In the face of SA's worsening power crisis and global challenges of climate change, artificial intelligence (AI) could be a transformative solution that promises to catapult energy generation and efficiency to unprecedented levels.
This is according to Martin Svensson, the CEO AI Sweden, the national center for applied artificial intelligence in the Nordic country.
Delivering the keynote address during Wesgo’s inaugural Business Outlook conference on Friday, Svensson emphasised the need for early adoption of technological solutions as well as renewables to address the energy and climate crises.
Wesgro, the official agency for promoting tourism, trade, and investment in Cape Town and the Western Cape, hosted the inaugural Business Outlook conference bringing together key leaders from the public and private sectors, and renewable energy pioneers. The focus was on finding solutions to the pressing energy challenges impacting the economy, with green solutions taking centre stage.
Svensson said AI will play a pivotal role in the drive towards a more reliable and sustainable energy future.
“AI goes across all sectors. It will transform societies in a way that we will struggle to understand. Energy is no exception to this,” he said.
He emphasised that AI holds the potential to revolutionise demand optimisation and energy trading, presenting a unique opportunity to tackle energy deficits, boost sustainability efforts, and pave the way for a greener, more resilient future. By leveraging AI to identify peak periods, resources can be allocated effectively, alleviating stress on the grid during times of high demand.
Energy trading, a pivotal aspect of efficient resource allocation, stands to reap tremendous benefits from AI implementation. AI-powered algorithms have the capacity to analyse vast datasets from multiple sources, including weather patterns, supply-demand dynamics, and market prices, enabling real-time, precise predictions and decisions. This fosters a dynamic and responsive energy market, enhancing competitiveness and potentially driving down costs.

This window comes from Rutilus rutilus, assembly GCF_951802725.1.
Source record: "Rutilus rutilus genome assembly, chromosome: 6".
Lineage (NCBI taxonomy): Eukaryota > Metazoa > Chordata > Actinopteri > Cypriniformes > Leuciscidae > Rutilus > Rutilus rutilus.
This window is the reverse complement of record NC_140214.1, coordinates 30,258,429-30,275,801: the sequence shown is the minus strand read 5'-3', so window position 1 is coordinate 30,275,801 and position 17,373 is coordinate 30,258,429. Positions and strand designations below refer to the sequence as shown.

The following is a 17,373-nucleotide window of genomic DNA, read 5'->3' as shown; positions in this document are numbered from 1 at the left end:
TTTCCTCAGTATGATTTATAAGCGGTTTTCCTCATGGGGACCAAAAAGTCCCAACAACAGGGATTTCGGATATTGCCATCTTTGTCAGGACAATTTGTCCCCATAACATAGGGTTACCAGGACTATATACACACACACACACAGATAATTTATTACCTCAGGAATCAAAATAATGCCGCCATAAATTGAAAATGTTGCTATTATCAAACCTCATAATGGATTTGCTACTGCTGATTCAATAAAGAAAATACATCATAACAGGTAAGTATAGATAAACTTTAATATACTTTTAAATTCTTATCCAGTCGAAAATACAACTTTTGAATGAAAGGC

“AI and energy go hand in hand,” Svensson said. Sweden is on the brink of revolutionising energy planning with a cutting-edge national platform. This groundbreaking initiative aims to predict future energy demand with unprecedented accuracy, giving authorities the power to make strategic decisions that will shape the nation's energy landscape.
“Whether we talk of the future of energy or how the society should make use of AI, there is one thing that is very clearly common [across the world] and that is the need for change.”
“We are seeing a massive disruption in the energy sector driven by the falling costs of renewables,” Svensson said.
“The costs of solar, wind, and battery storage is falling…We are no longer in a situation where we do something good for the climate or we just want to fix loadshedding, we [are] now driven by economic forces. It is going to be economically viable [to adopt renewables],” he said.